Bernard Brogan denies Dublin’s success due to financial resources
Four-time All-Ireland winner critical of black card but would support use of a video referee
Bernard Brogan: “I don’t think it’s money, I think it’s about the structures.” Photograph: Ryan Byrne/Inpho
Four-times All-Ireland medal winner Bernard Brogan has dismissed accusations that some of Dublin’s success in recent years was down to the huge financial resources they can draw upon from sponsors compared to other counties.
Brogan, who was omitted from this year’s All-Star nominations, believes Dublin’s success in winning the All Ireland championship for the past two years comes down to the structures and coaching that have put in place at all levels.
Speaking in his capacity as president of the Federation of Irish Sport, which yesterday launched their Sport Industry Awards, Brogan said that the GAA’s black card system has not worked and that he would support the use of a video replay to aid referees.
“Dublin has always had more money because they’re the capital,” said the 32-year-old who will continue to play at county level. “Fifty years ago or 100 years ago they would have always had more money. I don’t think it’s money, I think it’s about the structures."
“The U-13, U-14 team has Jason Sherlock as manager with David Henry, I know Collie Moran has the team above that. I think Ciarán Whelan has one, Paddy Christie is involved. These are all players who do it for nothing that are heroes of the game and they go back and give up their Saturday or Sunday morning from eight o’clock on.
“I’d say there’s not another county in the country that has every age group that has legends of the game that have played for years and been looked up to by kids. Imagine if Jason Sherlock was your coach at U-13, you’d be breaking yourself to impress him.
“Money, what does it give you? We haven’t been away at all for a training camp at all, we go down the country. Every other team has gone to Spain and Portugal and all this stuff. So there’s loads of teams that have money to do that and resources to do things. There’s no one that doesn’t have a pitch and a set of balls and jerseys that they can’t go out and train.”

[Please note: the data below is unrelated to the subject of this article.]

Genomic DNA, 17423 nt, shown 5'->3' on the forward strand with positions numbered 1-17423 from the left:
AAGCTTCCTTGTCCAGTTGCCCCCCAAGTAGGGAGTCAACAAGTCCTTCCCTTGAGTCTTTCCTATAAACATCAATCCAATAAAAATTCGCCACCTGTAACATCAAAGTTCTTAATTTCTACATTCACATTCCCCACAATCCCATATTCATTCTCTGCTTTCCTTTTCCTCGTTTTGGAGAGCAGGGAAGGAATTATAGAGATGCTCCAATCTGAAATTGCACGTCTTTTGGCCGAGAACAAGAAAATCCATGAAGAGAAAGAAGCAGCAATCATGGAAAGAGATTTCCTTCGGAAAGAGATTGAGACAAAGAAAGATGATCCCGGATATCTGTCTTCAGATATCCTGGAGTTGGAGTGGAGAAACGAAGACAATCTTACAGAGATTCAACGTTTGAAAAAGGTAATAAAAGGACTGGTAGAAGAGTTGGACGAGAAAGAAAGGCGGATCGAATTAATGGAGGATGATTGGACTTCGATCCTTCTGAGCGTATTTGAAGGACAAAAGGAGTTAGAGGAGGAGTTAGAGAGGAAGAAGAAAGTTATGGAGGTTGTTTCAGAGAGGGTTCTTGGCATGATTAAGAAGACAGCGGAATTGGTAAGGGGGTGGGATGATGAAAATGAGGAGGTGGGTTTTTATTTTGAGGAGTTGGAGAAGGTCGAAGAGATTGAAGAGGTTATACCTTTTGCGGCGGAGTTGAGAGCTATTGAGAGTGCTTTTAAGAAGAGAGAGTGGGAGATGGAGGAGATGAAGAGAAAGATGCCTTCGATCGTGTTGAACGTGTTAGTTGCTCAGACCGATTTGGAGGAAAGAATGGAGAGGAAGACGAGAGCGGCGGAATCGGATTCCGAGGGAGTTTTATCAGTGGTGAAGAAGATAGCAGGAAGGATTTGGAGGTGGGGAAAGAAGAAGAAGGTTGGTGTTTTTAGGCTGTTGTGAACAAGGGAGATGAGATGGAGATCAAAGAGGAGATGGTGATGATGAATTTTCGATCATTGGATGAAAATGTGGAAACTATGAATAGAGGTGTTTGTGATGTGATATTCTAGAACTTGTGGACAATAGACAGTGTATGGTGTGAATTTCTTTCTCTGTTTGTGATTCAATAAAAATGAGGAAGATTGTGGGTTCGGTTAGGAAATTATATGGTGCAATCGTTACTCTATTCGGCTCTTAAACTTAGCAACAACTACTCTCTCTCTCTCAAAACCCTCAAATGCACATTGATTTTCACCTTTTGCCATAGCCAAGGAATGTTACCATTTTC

Brogan referenced the incident involving Dublin’s James McCarthy that he believes was a bad call. He said black cards haven’t worked, while a video referee would take 30 seconds to sort out confused incidents, where several things are happening at once.
It would, he argues, lead to less controversy and help referees make correct calls under pressure.
Half-back McCarthy’s body-check on Cillian O’Connor was spotted by the linesman in the drawn All-Ireland final against Mayo and McCarthy was sent to the line. Paddy Andrews arrived onto the field to replace the Ballymun defender.
“The black card, I wouldn’t say it’s worked,” says Brogan. “There’s been so many instances when it should have been called and it hasn’t been called. And some of the instances when it has, it’s probably a yellow card. It’s very grey.
“James McCarthy’s one . . that was a bad call in my book. He ran into a guy but that is the physical game that we play. When lads step up to each other they are going to hit each other. Okay, if you were running through on goal and someone ankle-taps someone, it’s a black card. It’s about getting it right.”
The corner forward might also have remembered an incident minutes before McCarthy’s dismissal when Michael Darragh Macauley was fortunate to remain involved after his trip on Lee Keegan as he raced forward.
“That’s an option. That would be my choice,” says Brogan of the video replay. The TMO system would at least bring clarity and in professional rugby, tennis and cricket it has been seen to enhance the enjoyment of spectators, while also largely satisfying players.
“Just take 30 seconds and go up and have a look in the video,” he says.
“We can all see the replay. It takes the human error out of referees’ calls sometimes. If it’s a big call take it up to the video ref. That could be a really good option. I’m sure it has been talked about many times but that could be a great one.”
Stoic when left out of the starting team for the replay against Mayo, Brogan’s appetite hasn’t diminished. It was, he says, a hallmark of the system with six players in the mix for the full forward line.
“Jim gave respect,” he says. “Jim took me aside and just said ‘this is the way we think is the route for the game’, and I just said ‘no problem’.”
But he’s not about to hand over the shirt too easily. Another season for Brogan is also no problem.